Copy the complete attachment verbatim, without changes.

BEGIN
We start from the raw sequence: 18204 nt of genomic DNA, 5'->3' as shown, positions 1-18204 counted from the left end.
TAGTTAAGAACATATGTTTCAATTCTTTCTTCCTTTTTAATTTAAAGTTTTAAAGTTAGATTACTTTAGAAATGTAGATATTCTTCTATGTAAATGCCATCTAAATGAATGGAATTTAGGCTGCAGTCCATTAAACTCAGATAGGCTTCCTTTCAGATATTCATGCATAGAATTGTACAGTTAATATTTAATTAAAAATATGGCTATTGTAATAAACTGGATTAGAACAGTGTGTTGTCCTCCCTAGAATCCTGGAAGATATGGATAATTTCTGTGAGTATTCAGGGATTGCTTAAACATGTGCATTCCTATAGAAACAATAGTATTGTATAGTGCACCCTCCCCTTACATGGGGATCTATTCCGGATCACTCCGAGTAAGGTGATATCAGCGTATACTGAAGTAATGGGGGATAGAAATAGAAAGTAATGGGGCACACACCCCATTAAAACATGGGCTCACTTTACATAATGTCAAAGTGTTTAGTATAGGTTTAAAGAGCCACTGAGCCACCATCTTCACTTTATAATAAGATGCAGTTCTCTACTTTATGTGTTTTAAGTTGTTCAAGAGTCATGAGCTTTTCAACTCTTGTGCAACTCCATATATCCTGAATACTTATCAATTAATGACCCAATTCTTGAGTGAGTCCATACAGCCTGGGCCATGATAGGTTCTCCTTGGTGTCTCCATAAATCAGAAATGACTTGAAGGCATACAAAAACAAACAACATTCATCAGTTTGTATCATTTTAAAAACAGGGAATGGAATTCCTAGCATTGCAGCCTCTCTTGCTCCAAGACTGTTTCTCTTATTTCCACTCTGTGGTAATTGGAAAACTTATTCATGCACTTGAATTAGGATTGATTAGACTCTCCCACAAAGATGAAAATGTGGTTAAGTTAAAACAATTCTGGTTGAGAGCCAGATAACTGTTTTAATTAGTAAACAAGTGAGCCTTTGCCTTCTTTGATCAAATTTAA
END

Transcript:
We start from the raw sequence: 18204 nt of genomic DNA, 5'->3' as shown, positions 1-18204 counted from the left end.
TAGTTAAGAACATATGTTTCAATTCTTTCTTCCTTTTTAATTTAAAGTTTTAAAGTTAGATTACTTTAGAAATGTAGATATTCTTCTATGTAAATGCCATCTAAATGAATGGAATTTAGGCTGCAGTCCATTAAACTCAGATAGGCTTCCTTTCAGATATTCATGCATAGAATTGTACAGTTAATATTTAATTAAAAATATGGCTATTGTAATAAACTGGATTAGAACAGTGTGTTGTCCTCCCTAGAATCCTGGAAGATATGGATAATTTCTGTGAGTATTCAGGGATTGCTTAAACATGTGCATTCCTATAGAAACAATAGTATTGTATAGTGCACCCTCCCCTTACATGGGGATCTATTCCGGATCACTCCGAGTAAGGTGATATCAGCGTATACTGAAGTAATGGGGGATAGAAATAGAAAGTAATGGGGCACACACCCCATTAAAACATGGGCTCACTTTACATAATGTCAAAGTGTTTAGTATAGGTTTAAAGAGCCACTGAGCCACCATCTTCACTTTATAATAAGATGCAGTTCTCTACTTTATGTGTTTTAAGTTGTTCAAGAGTCATGAGCTTTTCAACTCTTGTGCAACTCCATATATCCTGAATACTTATCAATTAATGACCCAATTCTTGAGTGAGTCCATACAGCCTGGGCCATGATAGGTTCTCCTTGGTGTCTCCATAAATCAGAAATGACTTGAAGGCATACAAAAACAAACAACATTCATCAGTTTGTATCATTTTAAAAACAGGGAATGGAATTCCTAGCATTGCAGCCTCTCTTGCTCCAAGACTGTTTCTCTTATTTCCACTCTGTGGTAATTGGAAAACTTATTCATGCACTTGAATTAGGATTGATTAGACTCTCCCACAAAGATGAAAATGTGGTTAAGTTAAAACAATTCTGGTTGAGAGCCAGATAACTGTTTTAATTAGTAAACAAGTGAGCCTTTGCCTTCTTTGATCAAATTTAA